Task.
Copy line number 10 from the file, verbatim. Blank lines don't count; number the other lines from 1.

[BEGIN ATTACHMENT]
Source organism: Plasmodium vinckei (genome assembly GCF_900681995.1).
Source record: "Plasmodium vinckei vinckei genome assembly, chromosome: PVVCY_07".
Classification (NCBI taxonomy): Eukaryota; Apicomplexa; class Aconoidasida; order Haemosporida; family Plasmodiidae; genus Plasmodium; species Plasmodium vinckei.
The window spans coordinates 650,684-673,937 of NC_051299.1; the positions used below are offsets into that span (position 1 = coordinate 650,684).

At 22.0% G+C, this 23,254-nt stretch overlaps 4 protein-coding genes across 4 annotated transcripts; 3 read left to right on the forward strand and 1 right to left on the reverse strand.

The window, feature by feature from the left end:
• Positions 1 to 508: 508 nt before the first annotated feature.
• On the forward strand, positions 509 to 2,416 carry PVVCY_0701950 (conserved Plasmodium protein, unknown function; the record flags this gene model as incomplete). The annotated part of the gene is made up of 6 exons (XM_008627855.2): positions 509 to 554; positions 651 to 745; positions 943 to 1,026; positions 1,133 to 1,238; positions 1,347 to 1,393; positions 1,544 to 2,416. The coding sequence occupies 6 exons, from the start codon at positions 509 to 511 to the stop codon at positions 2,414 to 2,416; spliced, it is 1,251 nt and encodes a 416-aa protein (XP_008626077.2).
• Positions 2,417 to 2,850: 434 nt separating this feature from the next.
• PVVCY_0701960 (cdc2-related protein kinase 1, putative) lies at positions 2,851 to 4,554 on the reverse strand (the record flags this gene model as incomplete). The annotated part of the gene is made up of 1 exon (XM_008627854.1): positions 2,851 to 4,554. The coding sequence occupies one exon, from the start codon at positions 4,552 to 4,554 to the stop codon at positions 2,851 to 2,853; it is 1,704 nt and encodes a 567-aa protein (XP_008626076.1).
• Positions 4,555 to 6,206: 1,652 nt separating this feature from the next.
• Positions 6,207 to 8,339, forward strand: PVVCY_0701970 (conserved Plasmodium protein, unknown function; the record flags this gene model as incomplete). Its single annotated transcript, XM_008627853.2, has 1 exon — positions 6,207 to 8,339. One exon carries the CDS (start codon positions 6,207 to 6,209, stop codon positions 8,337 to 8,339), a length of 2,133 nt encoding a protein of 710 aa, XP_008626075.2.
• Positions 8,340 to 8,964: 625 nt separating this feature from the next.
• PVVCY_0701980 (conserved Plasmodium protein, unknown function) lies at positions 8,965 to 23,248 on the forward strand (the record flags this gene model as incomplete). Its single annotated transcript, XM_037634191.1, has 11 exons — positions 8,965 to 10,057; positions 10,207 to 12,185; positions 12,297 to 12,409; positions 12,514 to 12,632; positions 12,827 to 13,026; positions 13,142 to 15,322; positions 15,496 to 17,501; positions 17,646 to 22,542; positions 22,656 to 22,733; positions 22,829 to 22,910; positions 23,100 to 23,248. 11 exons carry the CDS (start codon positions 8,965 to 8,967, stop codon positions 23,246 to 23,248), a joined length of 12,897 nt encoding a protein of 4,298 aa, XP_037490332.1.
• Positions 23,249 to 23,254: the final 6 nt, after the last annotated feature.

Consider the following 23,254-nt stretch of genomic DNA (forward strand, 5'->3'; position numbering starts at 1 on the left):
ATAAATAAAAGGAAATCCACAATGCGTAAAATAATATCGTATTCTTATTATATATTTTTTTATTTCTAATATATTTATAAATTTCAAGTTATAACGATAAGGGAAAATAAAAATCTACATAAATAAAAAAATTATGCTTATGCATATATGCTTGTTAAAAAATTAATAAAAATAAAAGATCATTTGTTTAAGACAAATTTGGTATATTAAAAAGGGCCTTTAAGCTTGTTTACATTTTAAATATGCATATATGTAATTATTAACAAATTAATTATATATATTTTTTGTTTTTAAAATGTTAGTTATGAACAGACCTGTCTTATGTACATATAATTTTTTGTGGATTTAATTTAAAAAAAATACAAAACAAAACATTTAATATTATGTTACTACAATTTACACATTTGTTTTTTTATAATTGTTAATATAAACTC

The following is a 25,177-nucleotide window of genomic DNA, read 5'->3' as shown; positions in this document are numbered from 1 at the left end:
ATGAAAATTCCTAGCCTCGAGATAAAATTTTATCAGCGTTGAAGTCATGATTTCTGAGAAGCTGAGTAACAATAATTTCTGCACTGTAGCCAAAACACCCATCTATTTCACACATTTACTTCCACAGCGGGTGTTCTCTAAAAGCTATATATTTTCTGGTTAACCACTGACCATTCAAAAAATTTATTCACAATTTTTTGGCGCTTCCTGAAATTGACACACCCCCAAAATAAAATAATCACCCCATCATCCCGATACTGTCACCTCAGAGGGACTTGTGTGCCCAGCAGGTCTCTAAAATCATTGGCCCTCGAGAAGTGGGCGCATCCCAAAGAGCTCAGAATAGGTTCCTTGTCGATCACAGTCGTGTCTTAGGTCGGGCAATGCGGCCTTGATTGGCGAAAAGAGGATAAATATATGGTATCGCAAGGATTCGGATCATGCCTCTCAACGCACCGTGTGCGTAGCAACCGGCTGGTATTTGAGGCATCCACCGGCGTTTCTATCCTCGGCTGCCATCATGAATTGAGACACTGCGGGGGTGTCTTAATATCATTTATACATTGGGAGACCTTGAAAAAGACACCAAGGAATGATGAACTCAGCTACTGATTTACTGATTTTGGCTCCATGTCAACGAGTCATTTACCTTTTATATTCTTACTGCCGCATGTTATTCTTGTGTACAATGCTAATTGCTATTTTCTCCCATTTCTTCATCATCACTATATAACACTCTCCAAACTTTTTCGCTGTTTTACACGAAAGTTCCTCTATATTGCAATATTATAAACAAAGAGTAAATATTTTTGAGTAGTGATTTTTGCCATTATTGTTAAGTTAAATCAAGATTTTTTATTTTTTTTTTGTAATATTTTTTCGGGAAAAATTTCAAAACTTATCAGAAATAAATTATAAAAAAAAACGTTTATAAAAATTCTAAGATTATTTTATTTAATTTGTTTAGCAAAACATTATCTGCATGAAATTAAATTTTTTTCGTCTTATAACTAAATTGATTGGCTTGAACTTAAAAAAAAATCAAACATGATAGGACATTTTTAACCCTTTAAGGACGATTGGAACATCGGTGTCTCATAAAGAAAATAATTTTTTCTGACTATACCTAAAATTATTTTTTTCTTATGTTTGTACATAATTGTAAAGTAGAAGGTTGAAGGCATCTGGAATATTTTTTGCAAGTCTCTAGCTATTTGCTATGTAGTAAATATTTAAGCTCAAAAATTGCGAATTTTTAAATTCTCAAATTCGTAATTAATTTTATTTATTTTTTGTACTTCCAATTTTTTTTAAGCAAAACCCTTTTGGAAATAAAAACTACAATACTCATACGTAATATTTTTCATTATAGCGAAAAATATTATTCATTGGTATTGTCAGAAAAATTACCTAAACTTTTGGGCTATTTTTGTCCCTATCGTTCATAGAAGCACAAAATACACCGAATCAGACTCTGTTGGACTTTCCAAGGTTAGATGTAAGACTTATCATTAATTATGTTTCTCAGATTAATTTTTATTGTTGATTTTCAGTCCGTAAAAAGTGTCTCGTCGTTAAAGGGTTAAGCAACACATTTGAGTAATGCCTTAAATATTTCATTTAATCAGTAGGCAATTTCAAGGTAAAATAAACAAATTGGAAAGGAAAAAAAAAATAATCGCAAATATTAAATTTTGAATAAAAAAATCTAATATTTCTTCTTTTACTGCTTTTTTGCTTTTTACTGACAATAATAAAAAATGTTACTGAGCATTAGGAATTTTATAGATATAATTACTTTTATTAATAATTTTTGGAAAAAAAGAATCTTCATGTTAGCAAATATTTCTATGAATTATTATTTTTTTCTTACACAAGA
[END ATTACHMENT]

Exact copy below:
• PVVCY_0701960 (cdc2-related protein kinase 1, putative) lies at positions 2,851 to 4,554 on the reverse strand (the record flags this gene model as incomplete). The annotated part of the gene is made up of 1 exon (XM_008627854.1): positions 2,851 to 4,554. The coding sequence occupies one exon, from the start codon at positions 4,552 to 4,554 to the stop codon at positions 2,851 to 2,853; it is 1,704 nt and encodes a 567-aa protein (XP_008626076.1).